Essex Business School building EBS.1.1 and video linked to Southend campus room GB.2.18
Bookings to be made via HR Organiser for staff.  For students, friends and family please email ldev@essex.ac.uk

Speakers

Thomas Currid, Lecturer, Health and Human Sciences

Thomas will talk about how he uses intersectionality in session content design and in his teaching. His expertise lies in the area of mental health and he will describe how he asks students to reflect on the multiple identities of the mentally ill and also the challenges they face e.g. sexism, racism, ageism, singularism, homophobia, etc. Thomas will also talk about intersectionality approaches in dementia and others with mental illness and through this lens, discuss mental health and the LGBTIA+ community.

Dr Sonia VirdeeDirector of Strategic Planning and Change

Sonia will give a brief personal narrative to stimulate discussion on attitudes and approaches to equality in Higher Education, from the perspective of a woman and an ethnic minority.

Fr. Alex Gowing-Cumber, Anglican Chaplain, Essex and East London Workplace Chaplains 

Alex will reflect on his evolving nature as a disabled spiritual practitioner who has never fitted neatly into tick box exercises and as a result faced prejudice and discrimination at the cross section of most junctions of his life. He will also briefly touch on 24 years and counting in a mixed race marriage and what it was like, as a couple, flying back into England having been at a conference in Rome, the day after the Brexit vote.

Further information:

Stonewall has produced some very useful information on their web pages around LGBT in the workplace.  If you are interested in finding out more about other issues in the workplace i.e. Bi-Sexuality and Trans equality these links might be helpful.



May 15, 2017

Athena SWAN: Success for the departments of History and Psychology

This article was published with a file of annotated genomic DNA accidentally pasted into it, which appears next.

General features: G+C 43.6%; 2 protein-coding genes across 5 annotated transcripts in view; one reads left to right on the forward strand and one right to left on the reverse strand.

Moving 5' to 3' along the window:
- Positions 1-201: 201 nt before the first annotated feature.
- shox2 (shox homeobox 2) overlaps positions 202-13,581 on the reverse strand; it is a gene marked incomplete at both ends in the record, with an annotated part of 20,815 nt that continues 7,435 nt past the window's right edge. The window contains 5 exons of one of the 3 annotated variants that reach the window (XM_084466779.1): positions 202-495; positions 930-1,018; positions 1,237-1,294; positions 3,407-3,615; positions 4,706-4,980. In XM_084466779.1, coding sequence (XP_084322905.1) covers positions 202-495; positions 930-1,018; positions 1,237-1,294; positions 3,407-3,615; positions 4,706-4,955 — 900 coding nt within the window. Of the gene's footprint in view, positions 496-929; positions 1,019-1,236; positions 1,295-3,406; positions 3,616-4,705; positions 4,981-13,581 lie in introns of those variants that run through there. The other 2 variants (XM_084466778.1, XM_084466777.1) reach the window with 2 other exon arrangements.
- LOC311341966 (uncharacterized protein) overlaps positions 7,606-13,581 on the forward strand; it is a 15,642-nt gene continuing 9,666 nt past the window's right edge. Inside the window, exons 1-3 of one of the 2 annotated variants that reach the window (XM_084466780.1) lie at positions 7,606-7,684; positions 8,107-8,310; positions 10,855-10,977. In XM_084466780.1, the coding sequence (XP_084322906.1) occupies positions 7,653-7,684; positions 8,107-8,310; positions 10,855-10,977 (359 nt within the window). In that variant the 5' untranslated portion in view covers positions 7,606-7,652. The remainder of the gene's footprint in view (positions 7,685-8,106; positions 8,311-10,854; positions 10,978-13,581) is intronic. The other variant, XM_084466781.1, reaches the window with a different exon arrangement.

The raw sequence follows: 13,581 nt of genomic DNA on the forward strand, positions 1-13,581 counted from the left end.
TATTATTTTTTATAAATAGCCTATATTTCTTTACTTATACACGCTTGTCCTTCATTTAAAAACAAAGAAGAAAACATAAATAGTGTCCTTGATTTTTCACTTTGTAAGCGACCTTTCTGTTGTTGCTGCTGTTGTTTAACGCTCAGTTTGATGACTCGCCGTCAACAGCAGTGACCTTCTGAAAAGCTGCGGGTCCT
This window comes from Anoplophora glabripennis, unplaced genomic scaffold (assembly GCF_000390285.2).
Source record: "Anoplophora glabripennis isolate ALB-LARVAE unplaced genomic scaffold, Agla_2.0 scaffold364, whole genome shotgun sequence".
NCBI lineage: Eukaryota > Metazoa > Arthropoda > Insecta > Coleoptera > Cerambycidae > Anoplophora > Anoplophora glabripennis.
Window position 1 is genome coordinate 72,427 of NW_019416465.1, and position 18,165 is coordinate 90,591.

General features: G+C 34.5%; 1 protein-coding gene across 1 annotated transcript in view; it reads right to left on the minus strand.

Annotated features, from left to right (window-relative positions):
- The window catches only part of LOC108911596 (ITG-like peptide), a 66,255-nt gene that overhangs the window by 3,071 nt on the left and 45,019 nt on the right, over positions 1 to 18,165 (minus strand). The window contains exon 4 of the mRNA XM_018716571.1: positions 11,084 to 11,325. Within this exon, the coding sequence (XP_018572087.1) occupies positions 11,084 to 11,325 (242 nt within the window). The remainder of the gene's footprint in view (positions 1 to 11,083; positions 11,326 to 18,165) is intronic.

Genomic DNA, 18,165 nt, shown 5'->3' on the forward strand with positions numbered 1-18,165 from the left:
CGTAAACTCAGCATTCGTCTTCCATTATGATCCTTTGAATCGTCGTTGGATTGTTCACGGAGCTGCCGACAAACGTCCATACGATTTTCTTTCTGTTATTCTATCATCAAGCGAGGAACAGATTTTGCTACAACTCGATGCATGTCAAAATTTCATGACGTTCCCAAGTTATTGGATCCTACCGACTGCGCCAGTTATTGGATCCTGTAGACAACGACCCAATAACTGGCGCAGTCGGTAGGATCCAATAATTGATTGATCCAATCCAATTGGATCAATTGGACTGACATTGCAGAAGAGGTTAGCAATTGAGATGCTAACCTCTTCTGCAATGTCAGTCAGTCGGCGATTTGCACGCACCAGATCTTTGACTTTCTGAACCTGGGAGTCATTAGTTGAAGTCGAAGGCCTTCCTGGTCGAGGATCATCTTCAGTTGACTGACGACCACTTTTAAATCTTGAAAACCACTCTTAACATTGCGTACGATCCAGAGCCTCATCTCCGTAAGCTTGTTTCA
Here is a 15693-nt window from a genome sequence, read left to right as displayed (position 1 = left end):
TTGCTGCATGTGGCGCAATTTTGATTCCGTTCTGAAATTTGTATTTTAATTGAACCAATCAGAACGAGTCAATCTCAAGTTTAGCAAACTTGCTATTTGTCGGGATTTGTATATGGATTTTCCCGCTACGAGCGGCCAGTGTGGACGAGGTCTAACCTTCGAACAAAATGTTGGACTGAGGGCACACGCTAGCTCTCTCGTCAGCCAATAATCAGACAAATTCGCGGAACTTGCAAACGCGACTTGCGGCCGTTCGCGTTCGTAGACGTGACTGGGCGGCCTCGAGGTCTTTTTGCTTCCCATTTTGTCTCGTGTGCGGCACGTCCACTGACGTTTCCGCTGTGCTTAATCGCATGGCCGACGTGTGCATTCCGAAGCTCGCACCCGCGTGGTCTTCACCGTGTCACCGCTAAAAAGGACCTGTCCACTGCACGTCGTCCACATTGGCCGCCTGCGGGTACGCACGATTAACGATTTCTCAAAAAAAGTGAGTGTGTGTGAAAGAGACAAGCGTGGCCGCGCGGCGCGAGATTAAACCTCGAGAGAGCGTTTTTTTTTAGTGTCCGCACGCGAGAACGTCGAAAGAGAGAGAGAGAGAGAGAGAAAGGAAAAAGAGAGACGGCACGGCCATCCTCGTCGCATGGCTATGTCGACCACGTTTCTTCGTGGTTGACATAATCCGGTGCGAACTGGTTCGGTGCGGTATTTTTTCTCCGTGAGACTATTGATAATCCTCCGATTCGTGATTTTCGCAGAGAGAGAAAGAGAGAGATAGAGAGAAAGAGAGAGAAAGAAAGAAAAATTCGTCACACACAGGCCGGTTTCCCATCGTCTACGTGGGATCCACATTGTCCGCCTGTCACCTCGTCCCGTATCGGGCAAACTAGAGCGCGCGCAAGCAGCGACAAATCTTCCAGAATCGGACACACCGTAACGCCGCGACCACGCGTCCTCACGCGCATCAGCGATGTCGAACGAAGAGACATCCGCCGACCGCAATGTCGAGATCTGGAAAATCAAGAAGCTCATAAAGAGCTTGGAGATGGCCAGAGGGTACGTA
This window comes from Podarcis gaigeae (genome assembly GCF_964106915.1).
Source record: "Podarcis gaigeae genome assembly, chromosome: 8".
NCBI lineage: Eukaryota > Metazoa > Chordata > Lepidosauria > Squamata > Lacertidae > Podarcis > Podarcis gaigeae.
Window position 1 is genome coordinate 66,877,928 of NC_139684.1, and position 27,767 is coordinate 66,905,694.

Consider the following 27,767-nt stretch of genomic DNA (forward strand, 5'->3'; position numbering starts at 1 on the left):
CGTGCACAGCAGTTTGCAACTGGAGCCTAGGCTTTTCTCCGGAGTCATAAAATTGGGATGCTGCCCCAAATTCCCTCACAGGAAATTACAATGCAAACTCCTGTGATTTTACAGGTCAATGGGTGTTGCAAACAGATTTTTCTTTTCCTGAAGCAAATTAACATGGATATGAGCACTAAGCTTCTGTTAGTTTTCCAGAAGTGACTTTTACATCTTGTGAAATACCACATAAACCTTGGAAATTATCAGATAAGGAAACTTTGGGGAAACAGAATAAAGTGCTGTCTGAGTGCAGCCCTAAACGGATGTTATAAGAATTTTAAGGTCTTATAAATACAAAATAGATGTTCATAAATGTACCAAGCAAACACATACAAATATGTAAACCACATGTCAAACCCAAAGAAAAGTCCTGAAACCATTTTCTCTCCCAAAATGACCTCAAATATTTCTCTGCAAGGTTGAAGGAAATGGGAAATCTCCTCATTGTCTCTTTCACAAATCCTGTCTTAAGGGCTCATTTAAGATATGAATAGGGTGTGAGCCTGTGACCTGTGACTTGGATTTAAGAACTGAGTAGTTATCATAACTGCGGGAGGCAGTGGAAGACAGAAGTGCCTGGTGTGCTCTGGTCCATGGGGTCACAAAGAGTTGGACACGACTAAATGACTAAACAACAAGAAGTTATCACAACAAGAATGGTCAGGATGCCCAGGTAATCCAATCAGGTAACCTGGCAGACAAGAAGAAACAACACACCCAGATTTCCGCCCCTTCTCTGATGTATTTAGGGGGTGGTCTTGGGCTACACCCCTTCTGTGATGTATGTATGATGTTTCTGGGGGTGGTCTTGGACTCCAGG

Filed under: Athena SWAN,Uncategorized — Mohammed Alam @ 4:00 pm

Congratulations to the departments of History and Psychology who join the Schools of Biological Sciences and Health and Human Sciences in holding a Bronze Athena SWAN award.

 

PSYCHOLOGY

“The Sciences suffer from a marked decline in women the further along the career path you look, and Psychology is no exception. We are extremely pleased that our department’s commitment to equality was recognised through the Athena Swan bronze level award. We look forward to implementing our 3-year action plan and to providing an even more inclusive environment where everyone, staff and students of any gender, has the opportunities they need to thrive and succeed.”

Dr Helge Gillmeister, Self-Assessment Team lead and Dr Dominique Knutsen, Self-Assessment Team co-lead

 

HISTORY

“Everyone in the Department is very proud of the award and keen to make progress on our action plan.  It’s wonderful that our work and commitment has been recognised”

Dr Matthew Grant, Self-Assessment Team Chair

 

Athena SWAN awards are given to institutions and departments in recognition of the work they have undertaken to address gender equality. You can find out more about what the University is doing to promote gender equality on the Equality and Diversity website.



April 19, 2017

Aurora: A Leadership Development Programme For Women

Filed under: Athena SWAN,Developing Excellence — Tags: , , — Mohammed Alam @ 11:03 am

Aurora is a women-only leadership development programme created by the Leadership Foundation for Higher Education in the UK. The aim of the programme is to help address the under-representation of women in senior posts in higher education.